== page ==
In the gaps left unfilled : historical fantasy and the past
McArthur, Maxine Elisabeth (2008) In the gaps left unfilled : historical fantasy and the past. Masters by Research thesis, Queensland University of Technology.
The thesis consists of the novel The Fox and the Mirror and an accompanying exegesis. The novel is an historical fantasy set in a world based on early medieval (12-13th century) Japan. The main characters are a young female shaman, Hatsu, and a young warrior’s assistant, Sada, who is a Buddhist believer. When Hatsu’s village and shrine are destroyed by warriors and her summoning mirror is stolen, she is abandoned by her kami . To experience the kami’s presence again, she must follow the thief and retrieve the mirror before it can be used to resurrect an ancient evil. Sada must capture Hatsu and bring her back to his lord, or his family will suffer. Yet he is entranced by Hatsu and feels guilt at the destruction of her village. He must choose whether to abandon his former life and stay with Hatsu, or betray her. In the novel I have tried to invoke the feel of a place and time where the supernatural is as real as the physical world; I also try to imagine how a religion as alien to Japanese native beliefs as Buddhism became a part of that country’s spiritual culture. In the exegesis I reflect upon how I used various kinds of history, both written and unwritten, to build the world, characters and narratives of The Fox and the Mirror, and thereby explore some ways in which historical fantasy, as a sub-genre of historical fiction, is capable of presenting an ‘authentic’ view of the past, in spite of its non-realistic nature. I identify three main ways historical fantasy writers can provide an authentic view of the past: by using telling details from an historical era; by incorporating documented events and persons into the story; and by portraying the world as people in the past believed it to be. Historical fantasy is different from realistic historical fiction in that it can more easily incorporate elements belonging to shared cultural heritage, such as beliefs regarding the dead and the supernatural. This characteristic involves writers in research using material that involves other ways of knowing the past—in particular the expressions of belief such as religion, popular customs, folk tales, and oral history. With the broadening of our historiological perspectives in the postmodern climate, historical fantasy based on non-documentary forms of history may come to be seen as another way of knowing the past.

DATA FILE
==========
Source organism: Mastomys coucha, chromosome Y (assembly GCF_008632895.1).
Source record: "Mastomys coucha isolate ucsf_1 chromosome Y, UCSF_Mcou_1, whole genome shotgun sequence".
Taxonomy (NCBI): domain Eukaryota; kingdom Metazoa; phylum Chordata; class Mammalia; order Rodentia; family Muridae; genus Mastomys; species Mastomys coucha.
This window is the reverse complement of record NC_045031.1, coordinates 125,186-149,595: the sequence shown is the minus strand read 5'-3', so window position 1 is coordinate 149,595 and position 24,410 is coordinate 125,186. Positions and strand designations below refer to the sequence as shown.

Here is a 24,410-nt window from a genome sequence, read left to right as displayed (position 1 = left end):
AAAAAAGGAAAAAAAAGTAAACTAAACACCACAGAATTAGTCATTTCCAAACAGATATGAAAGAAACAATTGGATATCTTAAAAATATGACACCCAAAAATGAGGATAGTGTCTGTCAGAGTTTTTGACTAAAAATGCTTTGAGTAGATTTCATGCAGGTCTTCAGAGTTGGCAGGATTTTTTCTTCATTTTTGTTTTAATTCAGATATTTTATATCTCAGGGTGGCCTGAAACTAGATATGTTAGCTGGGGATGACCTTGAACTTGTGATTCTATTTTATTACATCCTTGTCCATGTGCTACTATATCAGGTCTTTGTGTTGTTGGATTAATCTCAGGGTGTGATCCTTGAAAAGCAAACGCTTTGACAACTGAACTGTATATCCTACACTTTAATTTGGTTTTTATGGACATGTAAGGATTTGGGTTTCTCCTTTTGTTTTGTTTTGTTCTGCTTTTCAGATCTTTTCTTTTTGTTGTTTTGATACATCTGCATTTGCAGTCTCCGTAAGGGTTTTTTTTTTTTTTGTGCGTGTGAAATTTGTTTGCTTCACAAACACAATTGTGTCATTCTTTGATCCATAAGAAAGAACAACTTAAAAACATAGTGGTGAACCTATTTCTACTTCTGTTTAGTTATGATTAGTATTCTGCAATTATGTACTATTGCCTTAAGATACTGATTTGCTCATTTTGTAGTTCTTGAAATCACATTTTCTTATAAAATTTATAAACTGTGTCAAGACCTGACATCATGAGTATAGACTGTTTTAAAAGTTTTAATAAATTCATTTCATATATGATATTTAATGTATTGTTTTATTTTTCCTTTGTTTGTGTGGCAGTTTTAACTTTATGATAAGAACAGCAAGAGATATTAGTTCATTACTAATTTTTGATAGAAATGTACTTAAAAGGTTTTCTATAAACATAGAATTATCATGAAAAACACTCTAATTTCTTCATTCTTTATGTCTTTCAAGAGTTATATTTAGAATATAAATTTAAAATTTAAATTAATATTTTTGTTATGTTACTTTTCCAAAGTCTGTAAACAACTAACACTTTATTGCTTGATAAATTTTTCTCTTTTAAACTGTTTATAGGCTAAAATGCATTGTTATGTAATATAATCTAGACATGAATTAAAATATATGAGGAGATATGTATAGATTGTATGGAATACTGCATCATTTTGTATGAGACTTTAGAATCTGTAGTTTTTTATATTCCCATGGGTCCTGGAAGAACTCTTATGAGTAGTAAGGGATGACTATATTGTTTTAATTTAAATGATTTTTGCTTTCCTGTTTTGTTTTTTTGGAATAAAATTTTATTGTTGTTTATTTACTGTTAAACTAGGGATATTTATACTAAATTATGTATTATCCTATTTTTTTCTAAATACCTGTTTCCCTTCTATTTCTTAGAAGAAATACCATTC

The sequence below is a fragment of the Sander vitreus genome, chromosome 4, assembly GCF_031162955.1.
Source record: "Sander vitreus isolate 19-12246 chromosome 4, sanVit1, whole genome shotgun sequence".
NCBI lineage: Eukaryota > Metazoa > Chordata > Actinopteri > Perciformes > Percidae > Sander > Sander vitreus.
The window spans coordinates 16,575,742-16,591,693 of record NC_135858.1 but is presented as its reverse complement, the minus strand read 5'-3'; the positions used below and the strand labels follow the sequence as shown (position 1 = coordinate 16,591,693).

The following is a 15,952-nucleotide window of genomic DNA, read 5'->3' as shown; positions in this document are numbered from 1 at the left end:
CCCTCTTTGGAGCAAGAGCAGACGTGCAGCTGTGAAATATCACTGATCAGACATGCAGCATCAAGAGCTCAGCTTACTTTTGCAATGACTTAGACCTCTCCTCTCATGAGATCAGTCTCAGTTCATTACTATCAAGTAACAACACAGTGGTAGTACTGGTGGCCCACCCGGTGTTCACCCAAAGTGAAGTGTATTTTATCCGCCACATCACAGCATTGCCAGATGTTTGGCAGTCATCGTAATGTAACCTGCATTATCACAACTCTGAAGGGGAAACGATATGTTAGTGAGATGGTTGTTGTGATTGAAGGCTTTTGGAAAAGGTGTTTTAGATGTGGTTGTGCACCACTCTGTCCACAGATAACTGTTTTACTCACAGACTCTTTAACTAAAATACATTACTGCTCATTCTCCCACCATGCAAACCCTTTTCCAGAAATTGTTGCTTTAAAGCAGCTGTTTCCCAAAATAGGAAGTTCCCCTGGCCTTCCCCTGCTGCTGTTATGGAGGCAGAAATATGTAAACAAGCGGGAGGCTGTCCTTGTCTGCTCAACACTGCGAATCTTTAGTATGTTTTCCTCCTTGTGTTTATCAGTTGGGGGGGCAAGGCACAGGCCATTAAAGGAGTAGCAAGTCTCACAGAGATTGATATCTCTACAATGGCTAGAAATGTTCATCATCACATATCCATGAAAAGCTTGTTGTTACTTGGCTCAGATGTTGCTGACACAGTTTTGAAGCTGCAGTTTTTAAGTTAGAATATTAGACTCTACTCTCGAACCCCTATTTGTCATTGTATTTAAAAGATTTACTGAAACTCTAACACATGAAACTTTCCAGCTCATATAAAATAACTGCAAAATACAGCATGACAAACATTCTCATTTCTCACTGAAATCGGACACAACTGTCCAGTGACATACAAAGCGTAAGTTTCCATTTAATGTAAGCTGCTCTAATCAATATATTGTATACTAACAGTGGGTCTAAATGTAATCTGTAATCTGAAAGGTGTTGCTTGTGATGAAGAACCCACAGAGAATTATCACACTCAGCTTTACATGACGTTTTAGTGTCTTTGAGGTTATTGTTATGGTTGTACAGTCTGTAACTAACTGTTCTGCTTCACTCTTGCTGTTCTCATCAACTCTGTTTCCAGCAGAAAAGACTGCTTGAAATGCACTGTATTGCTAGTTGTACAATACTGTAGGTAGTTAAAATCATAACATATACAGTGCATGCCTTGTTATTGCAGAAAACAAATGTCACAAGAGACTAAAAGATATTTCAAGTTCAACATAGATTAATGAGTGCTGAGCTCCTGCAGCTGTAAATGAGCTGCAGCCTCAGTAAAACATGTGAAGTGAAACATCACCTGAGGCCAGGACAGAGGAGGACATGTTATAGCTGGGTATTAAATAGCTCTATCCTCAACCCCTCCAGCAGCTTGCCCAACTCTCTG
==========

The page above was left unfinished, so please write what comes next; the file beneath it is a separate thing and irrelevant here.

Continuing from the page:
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|Item Type:||QUT Thesis (Masters by Research)|
|Supervisor:||Bourke, Nicole & Bolland, Craig|
|Keywords:||historical fantasy, historical fiction, Japan, supernatural, religious beliefs, history and the past, historical fantasy writers, Japanese Buddhism, Shinto, history and fiction, fiction and the past, religious syncretism in Japan, angry ghosts, shamans in Japan, spirit summoning, Salmonson, Tezuka, Hughart, Princess Mononoke, kami|
|Divisions:||Current > QUT Faculties and Divisions > Creative Industries Faculty|
|Institution:||Queensland University of Technology|
|Deposited On:||01 May 2009 03:08|
|Last Modified:||28 Oct 2011 19:52|
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